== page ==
During October’s meeting of the Legislature’s Joint Corporations Committee, self-avowed “civics wonk” and Sheridan resident Gail Symons advocated for stricter, more confusing campaign finance laws in Wyoming.
Let’s say your mother wants to run for her local precinct committee spot and you, as a favor, pay for the mailers she uses to distribute to her neighbors as you pick them up from the print shop on your way home from work. Your mom buys the envelopes and stamps, and you send them out the next day on your way to lunch.
Symons thinks you should be subject to civil penalties, or possibly even prosecution, if you don’t let Big Brother know that you helped your mom.
Most advocates for stricter campaign finance disclosure laws claim to feel this way because they value transparency and disclosure- both are laudable values to pursue, especially in government (more legislative roll-call votes, anyone?). But Symons told the committee how she really felt: “If it’s negative campaigning, you ought to be subject to reporting (emphasis added).” Some committee members agreed, arguing that we should use these proposed campaign finance laws to discourage any “nasty” campaigning.
The last time I checked, courts automatically presume that content-based restrictions on speech are unconstitutional- the government cannot silence speech based on its content. Those who claim to be dedicated to civics and increased civic participation ought to reexamine their goals if they actively pursue the promulgation of more laws with more penalties for more citizens if they dare to engage in the process.
Who gets to decide what constitutes “negative” or “nasty” campaigning? Is it pointing out one’s inconvenient voting record? Is it calling someone a “WINO” (Wyoming in Name Only) or a “RINO” (Republican in Name Only?), or labeling someone “All Hat, No Cattle?” Unfortunately for Symons (but fortunately for everyone who values freedom of speech), all of these things and more are protected by the First Amendment to the U.S. Constitution and Article I Section 20 of the Wyoming Constitution. Speech is speech, and sometimes it hurts our feelings. Candace Owens put it best: Life’s tough. Get a helmet, man. Defamation exists as a cause of action for damaging, intentional falsehoods- everything else is and should be free game.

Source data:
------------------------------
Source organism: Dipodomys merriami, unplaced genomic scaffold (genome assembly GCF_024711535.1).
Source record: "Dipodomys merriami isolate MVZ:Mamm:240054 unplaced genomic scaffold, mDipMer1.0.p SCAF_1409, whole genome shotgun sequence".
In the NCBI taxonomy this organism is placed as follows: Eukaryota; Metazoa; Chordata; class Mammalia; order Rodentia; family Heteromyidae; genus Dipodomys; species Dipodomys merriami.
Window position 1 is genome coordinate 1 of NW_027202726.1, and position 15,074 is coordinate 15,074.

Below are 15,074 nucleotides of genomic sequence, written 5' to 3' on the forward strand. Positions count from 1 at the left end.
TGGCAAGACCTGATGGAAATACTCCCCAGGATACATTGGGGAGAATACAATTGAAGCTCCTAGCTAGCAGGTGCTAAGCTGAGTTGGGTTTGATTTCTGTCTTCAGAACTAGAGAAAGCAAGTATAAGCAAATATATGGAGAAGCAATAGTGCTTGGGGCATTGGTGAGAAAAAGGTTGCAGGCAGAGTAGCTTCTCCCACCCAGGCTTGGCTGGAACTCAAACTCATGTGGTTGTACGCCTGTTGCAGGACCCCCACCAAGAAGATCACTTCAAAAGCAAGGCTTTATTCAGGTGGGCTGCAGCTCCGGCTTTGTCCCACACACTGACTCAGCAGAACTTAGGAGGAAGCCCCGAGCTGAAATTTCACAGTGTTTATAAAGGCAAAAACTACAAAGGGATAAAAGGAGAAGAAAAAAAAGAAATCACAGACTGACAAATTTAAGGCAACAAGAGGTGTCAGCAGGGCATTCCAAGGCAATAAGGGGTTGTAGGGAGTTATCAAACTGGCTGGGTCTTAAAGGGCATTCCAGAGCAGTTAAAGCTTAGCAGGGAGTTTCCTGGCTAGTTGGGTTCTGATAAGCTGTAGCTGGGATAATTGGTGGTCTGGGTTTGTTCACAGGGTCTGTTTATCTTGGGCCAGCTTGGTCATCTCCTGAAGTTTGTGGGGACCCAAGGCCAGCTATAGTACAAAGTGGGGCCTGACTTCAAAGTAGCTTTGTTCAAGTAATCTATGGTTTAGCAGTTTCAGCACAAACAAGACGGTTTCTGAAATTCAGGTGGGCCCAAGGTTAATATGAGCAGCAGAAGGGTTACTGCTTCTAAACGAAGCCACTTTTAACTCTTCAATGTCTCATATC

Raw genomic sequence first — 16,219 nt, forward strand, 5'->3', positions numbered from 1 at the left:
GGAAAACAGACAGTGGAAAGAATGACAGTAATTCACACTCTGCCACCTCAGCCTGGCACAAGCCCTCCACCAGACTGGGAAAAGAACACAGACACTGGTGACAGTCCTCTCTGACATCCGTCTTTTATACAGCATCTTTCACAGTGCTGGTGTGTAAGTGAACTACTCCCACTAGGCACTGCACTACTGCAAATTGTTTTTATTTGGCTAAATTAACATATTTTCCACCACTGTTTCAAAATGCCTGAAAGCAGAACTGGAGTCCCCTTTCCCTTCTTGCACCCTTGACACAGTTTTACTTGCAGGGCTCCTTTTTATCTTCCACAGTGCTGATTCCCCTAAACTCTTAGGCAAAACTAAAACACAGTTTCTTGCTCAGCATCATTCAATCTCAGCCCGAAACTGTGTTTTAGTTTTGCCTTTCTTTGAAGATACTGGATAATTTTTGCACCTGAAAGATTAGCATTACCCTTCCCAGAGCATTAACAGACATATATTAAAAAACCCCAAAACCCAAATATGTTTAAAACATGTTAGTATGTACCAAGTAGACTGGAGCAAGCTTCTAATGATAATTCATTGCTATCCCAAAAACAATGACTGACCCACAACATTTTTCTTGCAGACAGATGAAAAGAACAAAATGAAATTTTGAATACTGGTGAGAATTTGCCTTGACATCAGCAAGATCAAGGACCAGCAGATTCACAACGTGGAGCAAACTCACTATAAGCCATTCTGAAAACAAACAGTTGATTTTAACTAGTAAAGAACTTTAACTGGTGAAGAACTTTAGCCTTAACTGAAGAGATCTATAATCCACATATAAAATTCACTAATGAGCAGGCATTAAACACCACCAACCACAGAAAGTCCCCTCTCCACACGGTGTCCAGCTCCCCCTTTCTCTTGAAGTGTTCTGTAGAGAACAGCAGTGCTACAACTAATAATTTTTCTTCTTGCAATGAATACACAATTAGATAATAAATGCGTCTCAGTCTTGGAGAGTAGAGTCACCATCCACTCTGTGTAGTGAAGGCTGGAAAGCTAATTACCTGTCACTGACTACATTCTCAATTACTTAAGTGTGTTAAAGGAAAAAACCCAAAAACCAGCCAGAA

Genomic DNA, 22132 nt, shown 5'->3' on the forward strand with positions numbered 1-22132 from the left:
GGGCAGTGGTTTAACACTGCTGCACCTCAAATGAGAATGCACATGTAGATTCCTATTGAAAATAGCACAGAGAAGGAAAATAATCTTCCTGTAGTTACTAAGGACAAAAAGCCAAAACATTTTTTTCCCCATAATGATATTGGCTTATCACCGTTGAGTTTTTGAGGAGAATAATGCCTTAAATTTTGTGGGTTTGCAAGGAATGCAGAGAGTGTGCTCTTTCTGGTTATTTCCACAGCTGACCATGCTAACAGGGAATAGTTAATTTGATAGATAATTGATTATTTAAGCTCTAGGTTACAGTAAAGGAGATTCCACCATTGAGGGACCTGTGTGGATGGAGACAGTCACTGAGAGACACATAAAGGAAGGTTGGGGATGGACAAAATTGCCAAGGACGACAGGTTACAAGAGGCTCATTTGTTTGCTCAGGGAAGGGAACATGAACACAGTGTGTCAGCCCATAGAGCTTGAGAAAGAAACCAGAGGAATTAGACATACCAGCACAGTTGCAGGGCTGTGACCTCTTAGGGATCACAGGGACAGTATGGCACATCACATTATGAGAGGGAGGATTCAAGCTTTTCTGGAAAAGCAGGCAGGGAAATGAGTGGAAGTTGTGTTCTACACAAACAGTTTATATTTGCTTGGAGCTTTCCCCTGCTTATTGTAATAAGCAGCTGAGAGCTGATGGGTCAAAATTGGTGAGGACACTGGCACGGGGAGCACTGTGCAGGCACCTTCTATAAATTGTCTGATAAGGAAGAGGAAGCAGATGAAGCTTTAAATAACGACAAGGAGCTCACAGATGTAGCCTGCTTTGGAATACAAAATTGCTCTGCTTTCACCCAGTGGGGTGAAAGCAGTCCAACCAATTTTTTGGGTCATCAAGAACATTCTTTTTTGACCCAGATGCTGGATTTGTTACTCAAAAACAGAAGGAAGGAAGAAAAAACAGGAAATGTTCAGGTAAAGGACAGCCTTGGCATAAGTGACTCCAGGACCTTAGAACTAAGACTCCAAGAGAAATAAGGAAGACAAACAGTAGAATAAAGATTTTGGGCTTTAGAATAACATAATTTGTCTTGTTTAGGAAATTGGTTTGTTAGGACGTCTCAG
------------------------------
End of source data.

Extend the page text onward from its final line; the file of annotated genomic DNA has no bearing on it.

It shouldn’t be easy to hold elected office- voters should know the good, the bad, and especially the ugly about those who seek to exercise power over their lives. Politicians should expect to explain their positions rather than becoming irreconcilably offended when we serfs manage to learn what those positions are.
Quiet observers and rabble rousers alike enjoy equal rights to participate in our political system, and for good reason. Symons doesn’t get to approve of who plays the game based on what they say or how they say it. If she’s hurt by someone else’s speech, I invite her to engage in more speech.
Justice Oliver Wendell Holmes wrote in his “Great Dissent” in Abrams v. United States (1919): “The ultimate good desired is better reached by free trade of ideas– that the best test of truth is the power of the thought to get itself accepted in the competition of the market.”
The above piece was submitted to us by a concerned citizen who resides outside of Sheridan County. Given that it focuses on the actions of a Sheridan County resident and noted commentator on "all things political," we felt it was appropriate to include it on our blog.